Tuesday, June 26th, 2007

Chronoscope: GWT Charting and Vector Graphics platform

Category: GWT, Java, JavaScript, Library

>Ray Cromwell and his team released Chronoscope a GWT based charting and vector graphics platform:

We aim to bring the Google Maps experience to exploration of time series data. Using GWT, we have created a chart
component which creates zoomable views of very large datasets (20,000+ points), stylable with CSS, mashupable with
Javascript API and Microformats, Bookmarkable chart start, Google Map style overlays/”pushpins”/”infowindows”,
both server-side and client-side chart rendering, and a future storyboard animation system to allow presentation
driven chart tours.

Features

Chronoscope

Posted by Dion Almaer at 5:57 am
10 Comments

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3.9 rating from 31 votes

10 Comments »

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hmm.. dragging doesn’t work perfectly. drag the lower time track to the right – displayed time goes forward. don’t release mouse button and drag it to the left – displayed time will still go forward…

Comment by mare — June 26, 2007

another hmmm: using IE 6, i am not seeing the charts, but with FF it renders fine. didn’t try IE 7. awesome concept tho, i can see number-centric companies eating this stuff up.

Comment by GBG — June 26, 2007

IE7 seems good. I found the navigation awkward (Home key, shift-tab etc). Rubber-band zooming and right-click with options (rather than just help) would be nice.

http://simile.mit.edu/timeline/ is still my fav time/event ajax interface

Comment by amackay11 — June 26, 2007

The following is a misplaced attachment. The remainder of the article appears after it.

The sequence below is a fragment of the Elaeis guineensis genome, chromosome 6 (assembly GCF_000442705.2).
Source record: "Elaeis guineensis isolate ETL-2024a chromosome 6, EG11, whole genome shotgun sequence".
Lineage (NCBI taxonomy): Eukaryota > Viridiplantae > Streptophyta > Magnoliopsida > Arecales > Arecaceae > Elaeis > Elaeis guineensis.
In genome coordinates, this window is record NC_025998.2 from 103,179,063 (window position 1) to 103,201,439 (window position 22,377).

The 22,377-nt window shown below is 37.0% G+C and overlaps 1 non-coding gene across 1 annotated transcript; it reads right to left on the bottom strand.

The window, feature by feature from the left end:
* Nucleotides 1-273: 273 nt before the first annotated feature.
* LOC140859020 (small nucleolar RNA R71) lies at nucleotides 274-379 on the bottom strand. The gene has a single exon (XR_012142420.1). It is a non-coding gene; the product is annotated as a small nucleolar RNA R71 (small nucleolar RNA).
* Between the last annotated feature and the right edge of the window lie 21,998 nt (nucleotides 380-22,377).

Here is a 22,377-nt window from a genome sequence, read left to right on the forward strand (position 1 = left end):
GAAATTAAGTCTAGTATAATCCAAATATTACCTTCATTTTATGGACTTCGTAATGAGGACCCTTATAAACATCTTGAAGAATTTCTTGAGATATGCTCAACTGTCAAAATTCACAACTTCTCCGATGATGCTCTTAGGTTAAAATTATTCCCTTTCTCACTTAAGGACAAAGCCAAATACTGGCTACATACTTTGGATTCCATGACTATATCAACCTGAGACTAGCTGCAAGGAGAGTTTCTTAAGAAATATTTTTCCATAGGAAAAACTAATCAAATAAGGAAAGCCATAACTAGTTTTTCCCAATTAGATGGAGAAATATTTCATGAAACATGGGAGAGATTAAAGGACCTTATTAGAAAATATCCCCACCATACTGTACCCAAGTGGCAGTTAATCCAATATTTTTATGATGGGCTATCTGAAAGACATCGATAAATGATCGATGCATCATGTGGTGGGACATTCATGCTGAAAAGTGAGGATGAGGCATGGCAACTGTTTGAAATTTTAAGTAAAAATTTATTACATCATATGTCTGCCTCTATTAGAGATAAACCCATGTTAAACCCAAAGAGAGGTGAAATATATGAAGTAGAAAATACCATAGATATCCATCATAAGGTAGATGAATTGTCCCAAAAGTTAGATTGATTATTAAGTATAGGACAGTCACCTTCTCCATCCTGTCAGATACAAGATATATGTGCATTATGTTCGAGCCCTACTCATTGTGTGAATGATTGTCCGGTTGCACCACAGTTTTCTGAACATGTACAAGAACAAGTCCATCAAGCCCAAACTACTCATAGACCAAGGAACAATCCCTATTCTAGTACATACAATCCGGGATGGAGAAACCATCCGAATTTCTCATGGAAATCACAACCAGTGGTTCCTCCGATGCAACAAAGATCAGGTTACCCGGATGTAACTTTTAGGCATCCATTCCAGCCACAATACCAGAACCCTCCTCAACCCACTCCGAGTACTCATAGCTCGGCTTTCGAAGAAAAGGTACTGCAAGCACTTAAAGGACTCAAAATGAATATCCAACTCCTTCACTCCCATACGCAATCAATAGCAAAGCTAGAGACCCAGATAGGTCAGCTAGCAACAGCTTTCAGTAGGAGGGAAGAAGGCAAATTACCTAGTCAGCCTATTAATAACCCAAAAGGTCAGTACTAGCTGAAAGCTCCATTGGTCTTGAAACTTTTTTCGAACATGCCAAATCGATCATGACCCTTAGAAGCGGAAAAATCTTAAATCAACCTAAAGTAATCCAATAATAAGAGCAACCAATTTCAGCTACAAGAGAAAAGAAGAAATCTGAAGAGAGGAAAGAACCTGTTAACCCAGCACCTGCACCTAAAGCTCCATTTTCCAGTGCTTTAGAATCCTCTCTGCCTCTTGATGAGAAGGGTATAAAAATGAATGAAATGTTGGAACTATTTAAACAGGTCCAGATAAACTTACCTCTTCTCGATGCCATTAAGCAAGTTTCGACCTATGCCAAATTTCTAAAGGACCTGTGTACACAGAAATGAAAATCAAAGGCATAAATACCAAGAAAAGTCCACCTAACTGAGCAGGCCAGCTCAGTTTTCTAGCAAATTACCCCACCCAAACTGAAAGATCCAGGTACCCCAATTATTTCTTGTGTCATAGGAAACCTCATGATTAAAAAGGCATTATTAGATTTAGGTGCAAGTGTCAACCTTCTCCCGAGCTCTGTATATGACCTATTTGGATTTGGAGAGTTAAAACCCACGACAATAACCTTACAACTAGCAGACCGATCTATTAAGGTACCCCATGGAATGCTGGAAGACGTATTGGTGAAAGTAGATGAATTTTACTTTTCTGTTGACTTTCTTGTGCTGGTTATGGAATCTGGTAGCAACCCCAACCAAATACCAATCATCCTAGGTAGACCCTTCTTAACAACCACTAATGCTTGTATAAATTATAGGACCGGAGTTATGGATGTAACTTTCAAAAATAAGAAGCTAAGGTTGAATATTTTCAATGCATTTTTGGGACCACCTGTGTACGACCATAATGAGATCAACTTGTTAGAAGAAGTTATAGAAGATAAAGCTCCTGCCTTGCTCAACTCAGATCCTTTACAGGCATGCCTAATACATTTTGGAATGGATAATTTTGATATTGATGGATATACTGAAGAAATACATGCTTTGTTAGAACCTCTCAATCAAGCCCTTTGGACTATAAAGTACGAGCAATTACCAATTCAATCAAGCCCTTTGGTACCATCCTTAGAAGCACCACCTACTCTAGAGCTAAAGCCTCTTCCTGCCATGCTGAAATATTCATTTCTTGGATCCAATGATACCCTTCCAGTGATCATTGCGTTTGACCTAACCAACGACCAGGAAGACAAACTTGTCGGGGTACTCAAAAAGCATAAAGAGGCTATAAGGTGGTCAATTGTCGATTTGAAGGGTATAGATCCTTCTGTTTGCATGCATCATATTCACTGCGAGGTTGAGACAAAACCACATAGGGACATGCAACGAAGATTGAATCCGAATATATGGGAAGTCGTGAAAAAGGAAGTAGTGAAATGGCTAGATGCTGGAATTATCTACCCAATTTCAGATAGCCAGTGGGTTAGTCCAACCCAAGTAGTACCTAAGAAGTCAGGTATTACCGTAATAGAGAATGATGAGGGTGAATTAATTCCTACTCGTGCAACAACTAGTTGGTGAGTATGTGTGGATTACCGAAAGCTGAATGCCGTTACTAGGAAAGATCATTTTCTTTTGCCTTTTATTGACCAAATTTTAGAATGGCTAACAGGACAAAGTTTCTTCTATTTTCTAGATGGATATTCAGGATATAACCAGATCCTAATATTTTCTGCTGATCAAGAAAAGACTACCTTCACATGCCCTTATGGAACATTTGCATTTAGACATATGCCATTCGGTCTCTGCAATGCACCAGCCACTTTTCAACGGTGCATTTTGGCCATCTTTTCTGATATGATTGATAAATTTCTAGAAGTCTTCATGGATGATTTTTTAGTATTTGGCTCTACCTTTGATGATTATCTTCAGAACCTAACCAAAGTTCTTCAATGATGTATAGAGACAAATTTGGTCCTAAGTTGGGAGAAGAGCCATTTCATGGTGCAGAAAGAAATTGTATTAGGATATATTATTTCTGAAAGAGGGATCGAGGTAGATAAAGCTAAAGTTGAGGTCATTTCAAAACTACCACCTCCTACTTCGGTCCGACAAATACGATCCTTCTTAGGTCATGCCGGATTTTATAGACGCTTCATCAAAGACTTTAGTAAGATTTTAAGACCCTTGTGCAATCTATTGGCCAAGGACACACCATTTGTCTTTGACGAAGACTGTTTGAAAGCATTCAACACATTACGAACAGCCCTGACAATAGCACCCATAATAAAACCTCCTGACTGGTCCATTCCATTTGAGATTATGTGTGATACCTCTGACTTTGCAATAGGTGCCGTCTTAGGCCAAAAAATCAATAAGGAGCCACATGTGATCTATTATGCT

Opps… not IE7 friendly.

Comment by amackay11 — June 26, 2007

This feels a bit clunky, but it’s a good start. I think the simile timeline is really slick, but has a different focus (ie: mapping discreet events, not trends).

Comment by Adam Sanderson — June 26, 2007

Safari won’t like it!

Comment by Christian Effenberger — June 26, 2007

Safari 3 Beta likes it just fine actually… Safari 3 supports SVG better than any other browser on the market today.

Comment by Dylan Schiemann — June 26, 2007

Though it looks like they are using canvas for this :)

Comment by Dylan Schiemann — June 26, 2007

it’s still java.

Comment by jorne — June 27, 2007

Sorry, I didn’t see this sooner. (I’m the author) The FAQ on the left covers why IE currently isn’t supported and why scrolling is slow. Scrolling used to be accomplished by rendering a larger-than-visible canvas and then adjusting top/left while redrawing offscreen portions as needed, but that was changed for the public demo because of some new features that were added at the last minute (right now, it just re-renders everything on scroll) An upcoming version will revert to smooth-scrolling, as well as feature many rendering optimizations.

Ultimately, there will be the option of rendering to a Flash canvas, which will support IE, as well as the opportunity to run with the Flash JIT.

Yes, it’s “still Java” and that’s on purpose. It was originally written in hand-written JavaScript, but it proved untenable to supporting our requirements which are fallbacks to server-side rendering, as well as supporting diverse mobile environments (e.g. MIDLets). GWT+Java gets us all Java devices and environments (e.g. server-side image rendering) and all JS devices (e.g. iPhone), pure JS doesn’t.

There is also a FAQ entry that covers this (http://timepedia.org/ChronoscopeFAQ.html#whygwt) because of the inevitable language war zealots :)

-Ray

Comment by Ray Cromwell — June 29, 2007

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